Darren Sammy bigraphy, stories - West Indian cricketer

Darren Sammy : biography

20 December 1983 -

Darren Julius Garvey Sammy (born 20 December 1983) is a Saint Lucian cricketer who plays international cricket for the West Indies. He is a right-handed batsman and a fast-medium bowler. On making his One Day International (ODI) debut against Bangladesh in 2004, Sammy became the first person from the island of St. Lucia to play international cricket. Three years later he made his Test debut against England, taking 7/66 which were the best bowling figures for a West Indian in his first Test since Alf Valentine in 1950. Sammy was appointed West Indies captain in October 2010. He scored his maiden Test century in May 2012 during a match against England.

Sammy also captained West Indies to the 2012 ICC World Twenty20 victory against Sri Lanka, their first major trophy for 8 years. They won the ICC Champions trophy against England in 2004.

Early career

On 2 October 2001 Darren Sammy made his List A debut at the age of 17. Playing in the Red Stripe Bowl for the Northern Windward Islands against Jamaica he bowled nine overs without taking a wicket and scored 25 runs before he was run out as his team slid to defeat. Playing three matches Sammy was his team's second-highest run-scorer with 90 runs, and took one wicket. Sammy was a member of the West Indies team to the 2002 Under-19 World Cup, which was held that year in New Zealand; he made 22 runs and took three wickets. Other members of that team, which lost to Australia in the semi-final, included Dwayne Bravo, Narsingh Deonarine, Ravi Rampaul, Shane Shillingford, Lendl Simmons, and Gavin Tonge all of whom went on to play for the West Indies senior team.

Upon his return from New Zealand, Sammy was picked to attend the Shell Cricket Academy at St George's University in Grenada in 2002. The scheme aimed to help what were considered the Caribbean's "brightest cricketing prospects" develop skills to help them professionally, including areas such as money management to complement their cricketing ability. Other notable players in that classjust a handful would go on to play senior cricket for West Indiesincluded Dwayne Smith, Narsingh Deonarine, Carlton Baugh, Daren Powell, and Omari Banks.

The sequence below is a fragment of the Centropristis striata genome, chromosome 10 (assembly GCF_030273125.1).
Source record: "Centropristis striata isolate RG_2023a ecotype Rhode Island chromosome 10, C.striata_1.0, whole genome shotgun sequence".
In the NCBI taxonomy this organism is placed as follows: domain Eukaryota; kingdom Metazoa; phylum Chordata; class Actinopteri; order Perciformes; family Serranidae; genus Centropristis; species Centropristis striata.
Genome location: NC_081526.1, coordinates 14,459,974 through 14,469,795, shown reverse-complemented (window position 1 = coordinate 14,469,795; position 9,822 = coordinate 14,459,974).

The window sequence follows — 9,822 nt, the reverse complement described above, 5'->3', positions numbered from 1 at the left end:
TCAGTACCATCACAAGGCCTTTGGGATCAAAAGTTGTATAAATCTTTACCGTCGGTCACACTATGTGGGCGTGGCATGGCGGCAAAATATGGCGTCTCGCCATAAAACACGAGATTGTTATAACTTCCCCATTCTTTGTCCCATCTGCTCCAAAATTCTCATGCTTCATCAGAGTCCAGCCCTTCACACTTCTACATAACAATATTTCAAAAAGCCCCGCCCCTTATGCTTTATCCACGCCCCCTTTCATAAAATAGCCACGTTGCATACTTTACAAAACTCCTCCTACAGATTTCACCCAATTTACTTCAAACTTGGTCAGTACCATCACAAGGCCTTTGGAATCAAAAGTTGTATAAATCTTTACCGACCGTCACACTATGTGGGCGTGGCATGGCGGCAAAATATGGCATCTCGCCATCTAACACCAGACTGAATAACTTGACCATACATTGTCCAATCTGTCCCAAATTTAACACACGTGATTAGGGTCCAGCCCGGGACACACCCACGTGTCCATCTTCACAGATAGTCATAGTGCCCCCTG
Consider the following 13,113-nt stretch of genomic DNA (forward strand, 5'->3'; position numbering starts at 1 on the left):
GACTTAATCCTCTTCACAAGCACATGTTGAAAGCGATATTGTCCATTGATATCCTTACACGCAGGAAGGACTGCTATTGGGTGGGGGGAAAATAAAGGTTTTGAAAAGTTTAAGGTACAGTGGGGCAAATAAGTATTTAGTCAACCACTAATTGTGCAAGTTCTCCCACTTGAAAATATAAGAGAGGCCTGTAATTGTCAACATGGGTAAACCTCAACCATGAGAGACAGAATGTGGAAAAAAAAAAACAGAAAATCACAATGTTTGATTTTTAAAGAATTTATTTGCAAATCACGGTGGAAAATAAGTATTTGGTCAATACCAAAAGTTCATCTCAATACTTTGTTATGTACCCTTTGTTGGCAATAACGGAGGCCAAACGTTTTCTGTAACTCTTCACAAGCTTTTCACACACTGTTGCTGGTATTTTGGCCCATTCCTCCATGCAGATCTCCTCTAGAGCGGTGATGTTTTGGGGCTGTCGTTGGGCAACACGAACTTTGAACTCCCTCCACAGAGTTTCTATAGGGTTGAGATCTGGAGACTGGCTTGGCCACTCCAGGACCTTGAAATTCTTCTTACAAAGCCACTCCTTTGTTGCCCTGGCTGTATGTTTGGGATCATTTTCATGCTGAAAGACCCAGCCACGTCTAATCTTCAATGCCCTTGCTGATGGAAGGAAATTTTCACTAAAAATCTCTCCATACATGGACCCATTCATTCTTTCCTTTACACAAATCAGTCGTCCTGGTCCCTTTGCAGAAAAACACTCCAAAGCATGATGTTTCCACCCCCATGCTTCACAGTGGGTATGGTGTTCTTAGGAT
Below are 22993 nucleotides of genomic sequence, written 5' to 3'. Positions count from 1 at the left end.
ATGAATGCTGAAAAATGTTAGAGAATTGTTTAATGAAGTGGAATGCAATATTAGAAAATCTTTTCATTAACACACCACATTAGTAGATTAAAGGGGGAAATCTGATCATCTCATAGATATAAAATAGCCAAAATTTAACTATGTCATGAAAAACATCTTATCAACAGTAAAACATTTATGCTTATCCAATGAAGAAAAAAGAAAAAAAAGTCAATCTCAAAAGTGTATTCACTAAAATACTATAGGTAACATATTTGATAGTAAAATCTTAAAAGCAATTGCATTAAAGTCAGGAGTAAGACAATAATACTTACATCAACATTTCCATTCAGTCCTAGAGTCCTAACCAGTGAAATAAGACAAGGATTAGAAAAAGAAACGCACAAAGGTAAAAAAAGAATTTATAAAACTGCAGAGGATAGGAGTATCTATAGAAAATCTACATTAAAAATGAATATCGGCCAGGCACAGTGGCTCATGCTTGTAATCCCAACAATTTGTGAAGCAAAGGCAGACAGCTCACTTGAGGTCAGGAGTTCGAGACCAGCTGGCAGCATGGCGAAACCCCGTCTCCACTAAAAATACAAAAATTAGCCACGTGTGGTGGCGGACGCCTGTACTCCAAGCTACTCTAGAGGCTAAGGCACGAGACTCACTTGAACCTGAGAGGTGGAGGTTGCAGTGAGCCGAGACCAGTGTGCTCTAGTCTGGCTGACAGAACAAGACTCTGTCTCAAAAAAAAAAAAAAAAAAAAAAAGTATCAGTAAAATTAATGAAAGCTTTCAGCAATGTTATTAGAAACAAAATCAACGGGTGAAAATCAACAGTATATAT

On 31 January 2003, Sammy made his first-class debut for the Windward Islands against Barbados in the 2002/03 Carib Beer Cup. Batting at number seven, he scored no runs before being dismissed by spin bowler Sulieman Benn in the first innings, but fared better in the second, scoring 25 and falling to Benn again. Sammy bowled six overs in the match without taking a wicket. He played one further match in that season's cup, again succumbing for a duck in the first innings and failing to take a wicket. In the second innings he recorded his maiden first-class half-century, scoring 53 runs from 70 balls before he was dismissed by spin bowler Mahendra Nagamootoo. At the start of the 2003 season in England, Sammy joined the Marylebone Cricket Club (MCC) Young Cricketers. Whilst still a member of the Young Cricketers, Sammy was called to the West Indies to join the University of the West Indies Vice Chancellor's XI against England in a warm-up match.

First international experience

Following a successful domestic season in which Sammy finished as the Winward Islands' second highest wicket-taker in the Regional Four Day Competition with 22 scalps and 261 runs, he was the only uncapped player selected in the 15-man West Indies squad for the NatWest Triangular One Day International Series with England and New Zealand in June 2004. Counting in favour of his selection was Sammy's experience of English conditions: in 2003 he played for Barnes Cricket Club in the Middlesex Premier Cricket League. He subsequently earned his first West Indies cap in odd circumstances. Due to heavy rain the West Indies' match against New Zealand at the Rose Bowl was abandoned without a ball being bowled. But the captains had already completed the toss, and he fixture counts in ICC records as Sammy's first match.

Living octopus

Living octopus

In countries which are located near sea coasts, sea food is an important part of national cuisine